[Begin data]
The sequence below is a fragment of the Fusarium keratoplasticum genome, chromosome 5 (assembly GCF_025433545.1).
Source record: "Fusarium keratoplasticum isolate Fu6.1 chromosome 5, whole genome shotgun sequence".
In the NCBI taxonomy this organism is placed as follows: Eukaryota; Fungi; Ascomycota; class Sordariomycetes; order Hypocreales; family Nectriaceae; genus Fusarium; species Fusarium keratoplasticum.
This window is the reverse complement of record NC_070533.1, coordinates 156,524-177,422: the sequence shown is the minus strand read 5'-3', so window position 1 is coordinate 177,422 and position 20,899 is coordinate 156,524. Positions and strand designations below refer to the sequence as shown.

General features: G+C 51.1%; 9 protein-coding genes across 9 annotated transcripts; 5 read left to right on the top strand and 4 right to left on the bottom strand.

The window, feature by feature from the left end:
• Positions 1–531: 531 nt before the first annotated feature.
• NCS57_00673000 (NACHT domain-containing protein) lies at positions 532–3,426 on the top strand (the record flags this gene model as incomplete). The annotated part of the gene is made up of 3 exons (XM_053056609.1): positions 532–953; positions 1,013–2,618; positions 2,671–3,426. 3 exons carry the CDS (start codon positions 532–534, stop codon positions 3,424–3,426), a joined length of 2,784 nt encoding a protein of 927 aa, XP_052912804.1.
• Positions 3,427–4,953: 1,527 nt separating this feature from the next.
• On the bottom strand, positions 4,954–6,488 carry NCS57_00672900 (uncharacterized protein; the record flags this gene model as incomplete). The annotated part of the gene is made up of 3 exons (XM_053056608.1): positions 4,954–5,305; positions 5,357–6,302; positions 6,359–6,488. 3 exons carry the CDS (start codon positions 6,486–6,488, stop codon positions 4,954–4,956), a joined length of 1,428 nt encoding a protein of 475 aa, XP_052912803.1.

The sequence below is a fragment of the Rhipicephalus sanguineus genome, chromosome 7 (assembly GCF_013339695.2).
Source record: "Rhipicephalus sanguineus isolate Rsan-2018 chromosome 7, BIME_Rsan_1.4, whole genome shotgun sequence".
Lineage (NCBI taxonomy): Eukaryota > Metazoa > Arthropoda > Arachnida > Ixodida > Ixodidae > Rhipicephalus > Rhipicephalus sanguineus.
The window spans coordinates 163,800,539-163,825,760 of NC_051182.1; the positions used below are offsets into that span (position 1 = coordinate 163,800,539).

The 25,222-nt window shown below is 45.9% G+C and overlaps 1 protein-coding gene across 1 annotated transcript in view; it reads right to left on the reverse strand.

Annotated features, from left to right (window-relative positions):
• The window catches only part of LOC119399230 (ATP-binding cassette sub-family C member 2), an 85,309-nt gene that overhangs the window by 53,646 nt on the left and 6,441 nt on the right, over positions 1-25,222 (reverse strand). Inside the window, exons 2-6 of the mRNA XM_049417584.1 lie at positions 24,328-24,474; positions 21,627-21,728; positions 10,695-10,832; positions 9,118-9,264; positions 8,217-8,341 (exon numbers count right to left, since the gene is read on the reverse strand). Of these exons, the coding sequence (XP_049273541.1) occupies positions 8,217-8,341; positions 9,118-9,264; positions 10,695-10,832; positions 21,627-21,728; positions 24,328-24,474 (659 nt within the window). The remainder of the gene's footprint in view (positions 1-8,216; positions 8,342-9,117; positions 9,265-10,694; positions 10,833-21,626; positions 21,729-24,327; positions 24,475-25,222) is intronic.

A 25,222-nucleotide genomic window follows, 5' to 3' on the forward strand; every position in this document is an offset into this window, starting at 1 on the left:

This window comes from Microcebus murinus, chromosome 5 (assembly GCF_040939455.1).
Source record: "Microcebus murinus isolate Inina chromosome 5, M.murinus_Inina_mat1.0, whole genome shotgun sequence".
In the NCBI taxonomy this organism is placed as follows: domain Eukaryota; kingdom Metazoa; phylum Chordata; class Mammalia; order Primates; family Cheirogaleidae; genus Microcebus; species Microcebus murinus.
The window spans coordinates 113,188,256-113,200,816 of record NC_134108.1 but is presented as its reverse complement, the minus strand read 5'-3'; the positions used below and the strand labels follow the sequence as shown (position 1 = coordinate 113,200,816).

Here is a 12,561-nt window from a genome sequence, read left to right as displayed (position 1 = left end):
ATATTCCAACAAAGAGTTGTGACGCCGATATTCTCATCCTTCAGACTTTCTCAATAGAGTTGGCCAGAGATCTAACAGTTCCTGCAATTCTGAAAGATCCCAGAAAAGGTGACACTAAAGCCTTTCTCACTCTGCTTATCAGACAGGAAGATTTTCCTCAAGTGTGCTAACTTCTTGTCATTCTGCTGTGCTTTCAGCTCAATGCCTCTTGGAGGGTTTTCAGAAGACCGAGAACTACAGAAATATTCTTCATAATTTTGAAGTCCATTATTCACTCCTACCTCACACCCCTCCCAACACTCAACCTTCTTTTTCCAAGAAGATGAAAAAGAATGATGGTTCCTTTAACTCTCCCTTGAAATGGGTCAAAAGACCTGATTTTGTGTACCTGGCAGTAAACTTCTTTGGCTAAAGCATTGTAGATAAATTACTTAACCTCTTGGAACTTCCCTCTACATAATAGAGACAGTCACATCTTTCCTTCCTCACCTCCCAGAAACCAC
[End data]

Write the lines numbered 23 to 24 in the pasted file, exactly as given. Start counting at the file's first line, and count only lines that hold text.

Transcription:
Here is a 12,561-nt window from a genome sequence, read left to right as displayed (position 1 = left end):
ATATTCCAACAAAGAGTTGTGACGCCGATATTCTCATCCTTCAGACTTTCTCAATAGAGTTGGCCAGAGATCTAACAGTTCCTGCAATTCTGAAAGATCCCAGAAAAGGTGACACTAAAGCCTTTCTCACTCTGCTTATCAGACAGGAAGATTTTCCTCAAGTGTGCTAACTTCTTGTCATTCTGCTGTGCTTTCAGCTCAATGCCTCTTGGAGGGTTTTCAGAAGACCGAGAACTACAGAAATATTCTTCATAATTTTGAAGTCCATTATTCACTCCTACCTCACACCCCTCCCAACACTCAACCTTCTTTTTCCAAGAAGATGAAAAAGAATGATGGTTCCTTTAACTCTCCCTTGAAATGGGTCAAAAGACCTGATTTTGTGTACCTGGCAGTAAACTTCTTTGGCTAAAGCATTGTAGATAAATTACTTAACCTCTTGGAACTTCCCTCTACATAATAGAGACAGTCACATCTTTCCTTCCTCACCTCCCAGAAACCAC